A God who does not act in the world is easily Russel’s teapotted out of existence. A God who acts is provable, if one interpets the Bible literally.

  9. @ Ian,
    Indeed. “discourage your flock from getting too sophisticated about differentiating fact from fiction.” is a very wise thing. Nicely said.

    @ Recovery,
    Agreed, but not just for “eternal consequences”, I think most religious folks do their religion for hopes of here-and-now benefits — status, luck, acceptance …
    BTW, great story about your son. I did a similar one here about my son and the toothfairy.

    @ CRL,
    Very nice: the obsession with a literal Bible is perhaps like those girls obsessed with cheap love romance novels since they don’t see real evidence that perfect relationships exist. The brain is bad at separating fact and fiction — it takes training, and that is hard work.

  10. Peacer

    Hey, ever get the idea we are the virtual pets in a bigger version of that computer game? We’re wondering where the “owner” got to…lol. Just some fun. I loved the story from “Recovering” as well. 😉

  11. associatedluke

    GREAT POST! Recently came across the same thing in my setting. Overheard some peeps at a cafe talking about my church and a lecture series we have. One commented to the other, “Well, the lecture series that they hold are great but they treat the bible like it’s just a book of stories.”

    I was shocked. It IS a collection of stories…. hence the name BIBLE. Ugh. I’m baffled.

  12. @ Luke,
    Great story — perfect example of the various ways people hold the anthology. It must be fantastic to be a fly on the wall and know how Evangelicals and others talk behind your back. Do you ever get half smiles when you introduce yourself to some folks? To them, you might as well be Mormons, Scientologists or Catholics — but at least you aren’t Atheists! 😉

  13. associatedluke

    Yeah… you say that and just today I get an email saying how “Your worse than the atheists. You’re preaching a false gospel… your wolves in sheeps clothing… You can fool [the local newspaper] but you can’t fool me!”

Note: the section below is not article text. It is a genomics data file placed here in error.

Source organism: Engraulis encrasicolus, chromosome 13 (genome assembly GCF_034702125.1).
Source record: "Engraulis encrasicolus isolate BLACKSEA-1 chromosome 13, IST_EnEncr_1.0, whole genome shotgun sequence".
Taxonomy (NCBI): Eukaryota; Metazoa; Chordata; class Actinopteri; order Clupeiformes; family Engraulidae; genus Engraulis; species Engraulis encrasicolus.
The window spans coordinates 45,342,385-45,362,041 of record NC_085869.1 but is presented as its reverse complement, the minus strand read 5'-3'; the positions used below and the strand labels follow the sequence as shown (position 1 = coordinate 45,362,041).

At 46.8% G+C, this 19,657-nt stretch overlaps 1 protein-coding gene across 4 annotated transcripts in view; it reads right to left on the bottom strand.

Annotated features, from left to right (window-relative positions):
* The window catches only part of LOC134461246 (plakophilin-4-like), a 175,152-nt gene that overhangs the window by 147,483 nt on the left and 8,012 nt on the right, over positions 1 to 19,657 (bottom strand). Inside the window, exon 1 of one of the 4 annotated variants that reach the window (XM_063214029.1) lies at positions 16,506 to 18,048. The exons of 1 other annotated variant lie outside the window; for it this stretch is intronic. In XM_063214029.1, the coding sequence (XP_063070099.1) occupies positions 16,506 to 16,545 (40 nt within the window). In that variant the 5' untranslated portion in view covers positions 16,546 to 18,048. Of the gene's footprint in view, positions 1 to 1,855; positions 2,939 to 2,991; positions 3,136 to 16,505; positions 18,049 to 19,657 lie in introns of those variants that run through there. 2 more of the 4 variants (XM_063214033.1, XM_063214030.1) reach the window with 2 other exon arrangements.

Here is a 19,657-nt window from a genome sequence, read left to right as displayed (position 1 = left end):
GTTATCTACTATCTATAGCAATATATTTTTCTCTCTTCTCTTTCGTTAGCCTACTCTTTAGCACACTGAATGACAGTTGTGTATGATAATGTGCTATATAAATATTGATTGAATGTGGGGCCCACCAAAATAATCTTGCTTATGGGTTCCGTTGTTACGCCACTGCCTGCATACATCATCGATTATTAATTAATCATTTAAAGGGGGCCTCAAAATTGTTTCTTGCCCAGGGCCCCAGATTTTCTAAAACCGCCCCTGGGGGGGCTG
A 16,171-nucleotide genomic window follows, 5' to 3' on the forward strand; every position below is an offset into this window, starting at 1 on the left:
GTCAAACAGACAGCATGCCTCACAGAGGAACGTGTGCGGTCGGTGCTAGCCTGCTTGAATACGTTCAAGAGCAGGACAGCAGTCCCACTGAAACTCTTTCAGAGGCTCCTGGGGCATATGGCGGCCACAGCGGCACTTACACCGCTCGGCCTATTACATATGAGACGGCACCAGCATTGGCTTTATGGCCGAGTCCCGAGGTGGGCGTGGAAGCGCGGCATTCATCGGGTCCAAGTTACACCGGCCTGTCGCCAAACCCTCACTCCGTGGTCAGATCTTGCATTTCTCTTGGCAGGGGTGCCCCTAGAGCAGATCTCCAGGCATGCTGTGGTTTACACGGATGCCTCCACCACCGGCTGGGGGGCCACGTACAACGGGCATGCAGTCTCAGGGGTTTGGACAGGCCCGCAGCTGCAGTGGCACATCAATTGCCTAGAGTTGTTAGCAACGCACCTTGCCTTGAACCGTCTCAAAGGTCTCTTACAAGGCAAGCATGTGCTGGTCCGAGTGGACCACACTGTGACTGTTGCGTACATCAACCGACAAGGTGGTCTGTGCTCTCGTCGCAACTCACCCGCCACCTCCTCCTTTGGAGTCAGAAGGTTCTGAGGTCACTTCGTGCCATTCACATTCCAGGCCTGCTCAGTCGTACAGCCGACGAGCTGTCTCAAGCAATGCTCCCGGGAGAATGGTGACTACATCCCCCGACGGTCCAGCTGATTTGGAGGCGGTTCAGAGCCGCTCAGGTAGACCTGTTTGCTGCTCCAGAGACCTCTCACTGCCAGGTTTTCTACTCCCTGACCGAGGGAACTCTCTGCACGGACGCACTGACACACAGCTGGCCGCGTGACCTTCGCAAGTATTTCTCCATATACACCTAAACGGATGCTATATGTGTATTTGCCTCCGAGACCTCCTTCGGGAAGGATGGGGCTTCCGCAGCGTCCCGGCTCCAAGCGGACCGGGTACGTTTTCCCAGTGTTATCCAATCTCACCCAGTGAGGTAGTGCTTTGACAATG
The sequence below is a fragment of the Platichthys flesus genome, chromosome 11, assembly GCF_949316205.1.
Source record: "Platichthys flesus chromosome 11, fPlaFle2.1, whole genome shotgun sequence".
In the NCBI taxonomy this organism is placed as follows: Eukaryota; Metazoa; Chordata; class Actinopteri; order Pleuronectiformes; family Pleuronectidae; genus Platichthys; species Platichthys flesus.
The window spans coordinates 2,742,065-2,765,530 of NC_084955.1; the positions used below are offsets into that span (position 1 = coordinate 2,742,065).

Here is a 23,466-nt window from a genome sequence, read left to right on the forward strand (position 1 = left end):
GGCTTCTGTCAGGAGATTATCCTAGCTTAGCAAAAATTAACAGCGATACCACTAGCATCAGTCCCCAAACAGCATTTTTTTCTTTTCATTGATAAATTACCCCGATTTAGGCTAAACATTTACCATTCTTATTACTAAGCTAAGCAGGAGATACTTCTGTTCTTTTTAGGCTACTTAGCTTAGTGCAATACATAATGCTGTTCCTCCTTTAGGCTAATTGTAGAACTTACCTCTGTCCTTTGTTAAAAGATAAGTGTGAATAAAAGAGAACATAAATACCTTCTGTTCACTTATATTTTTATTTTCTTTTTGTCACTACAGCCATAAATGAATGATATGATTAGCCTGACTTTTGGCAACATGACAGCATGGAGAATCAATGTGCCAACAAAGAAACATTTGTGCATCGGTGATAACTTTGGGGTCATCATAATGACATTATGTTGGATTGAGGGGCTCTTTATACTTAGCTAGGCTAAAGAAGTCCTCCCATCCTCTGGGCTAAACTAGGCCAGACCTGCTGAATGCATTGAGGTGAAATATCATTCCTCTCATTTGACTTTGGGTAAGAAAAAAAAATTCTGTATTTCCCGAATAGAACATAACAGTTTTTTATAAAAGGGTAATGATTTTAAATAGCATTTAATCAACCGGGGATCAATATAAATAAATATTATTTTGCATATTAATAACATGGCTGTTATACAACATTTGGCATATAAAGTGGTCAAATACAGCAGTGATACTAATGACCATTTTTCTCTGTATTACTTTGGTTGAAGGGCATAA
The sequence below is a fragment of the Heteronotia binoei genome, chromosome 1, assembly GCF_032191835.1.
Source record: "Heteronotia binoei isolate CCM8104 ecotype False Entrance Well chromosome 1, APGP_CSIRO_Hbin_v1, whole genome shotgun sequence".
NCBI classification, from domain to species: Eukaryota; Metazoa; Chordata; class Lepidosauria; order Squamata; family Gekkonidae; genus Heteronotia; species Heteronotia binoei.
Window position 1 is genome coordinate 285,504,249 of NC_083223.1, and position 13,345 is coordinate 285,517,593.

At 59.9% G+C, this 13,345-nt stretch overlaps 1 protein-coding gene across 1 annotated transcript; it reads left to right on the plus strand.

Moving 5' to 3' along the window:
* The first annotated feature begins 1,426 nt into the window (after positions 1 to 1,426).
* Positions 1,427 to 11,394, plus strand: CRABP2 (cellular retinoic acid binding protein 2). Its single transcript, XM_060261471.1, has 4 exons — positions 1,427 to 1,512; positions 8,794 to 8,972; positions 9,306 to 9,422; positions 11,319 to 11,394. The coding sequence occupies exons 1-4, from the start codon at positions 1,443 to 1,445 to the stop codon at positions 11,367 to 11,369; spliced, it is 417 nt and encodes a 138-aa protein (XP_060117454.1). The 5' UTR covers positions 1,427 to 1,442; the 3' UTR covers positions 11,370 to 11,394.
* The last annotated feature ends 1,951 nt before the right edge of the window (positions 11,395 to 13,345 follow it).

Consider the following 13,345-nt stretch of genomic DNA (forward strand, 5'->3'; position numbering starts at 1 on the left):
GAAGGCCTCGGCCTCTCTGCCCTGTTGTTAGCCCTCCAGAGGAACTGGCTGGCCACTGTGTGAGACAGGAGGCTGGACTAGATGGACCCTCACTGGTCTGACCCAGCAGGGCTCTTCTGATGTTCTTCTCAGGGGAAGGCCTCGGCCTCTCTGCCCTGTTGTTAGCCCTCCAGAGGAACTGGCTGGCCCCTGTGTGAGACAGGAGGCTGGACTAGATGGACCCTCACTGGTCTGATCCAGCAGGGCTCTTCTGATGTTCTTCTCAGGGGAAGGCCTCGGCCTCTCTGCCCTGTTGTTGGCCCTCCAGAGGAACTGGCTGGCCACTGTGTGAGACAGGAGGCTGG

Yay literalness. At least insult us with proper grammar.

    Thanks for sending them our way through karma or coincidence or whatever…. 😛

  14. I so agree, Sabio. Fundamental mindsets rob people of the wonder of varying perspectives, not to mention truth.

  15. Soe

    @sabio, “hiding may not be necessary and if you retool your ship properly for storms you may not need to live in drydock” good one! The mind indeed is a flexible tool. I’m currently in the middle of a book called “Moonwalking with Einstein”, and your retooling analogy also brings to mind tricks of the mentalist’s trade.

    @rautakky the virgin birth prophecy of in the old testament is believed to be a result of the corrupted Greek translation from Hebrew.

    Here is an interesting account for comparison of the birth of the would-be buddha. The legend varies in detail with culture/tradition though the main theme of a spiritual being choosing his birth in a womb stays. Interesting that details of whether the mother had any prior intimacy with the father were left out but how the dream then states that the celestial beings washed her of “human stain”. This could have been a common belief at that time of holy persons, as the leader of the Jains, Mahāvīra, older than the buddha, also was attributed to similar birth legends.
    It is even possible, such stories were utilised, by early buddhists at that time to get people compare the teachings of these two teachers.

  16. Yes! The bible reads so well and, sometimes persuasively, as analogy. As literal fact, it’s either the IRS code or indistinguishable from speculative fiction (not a thing you want for your holy text).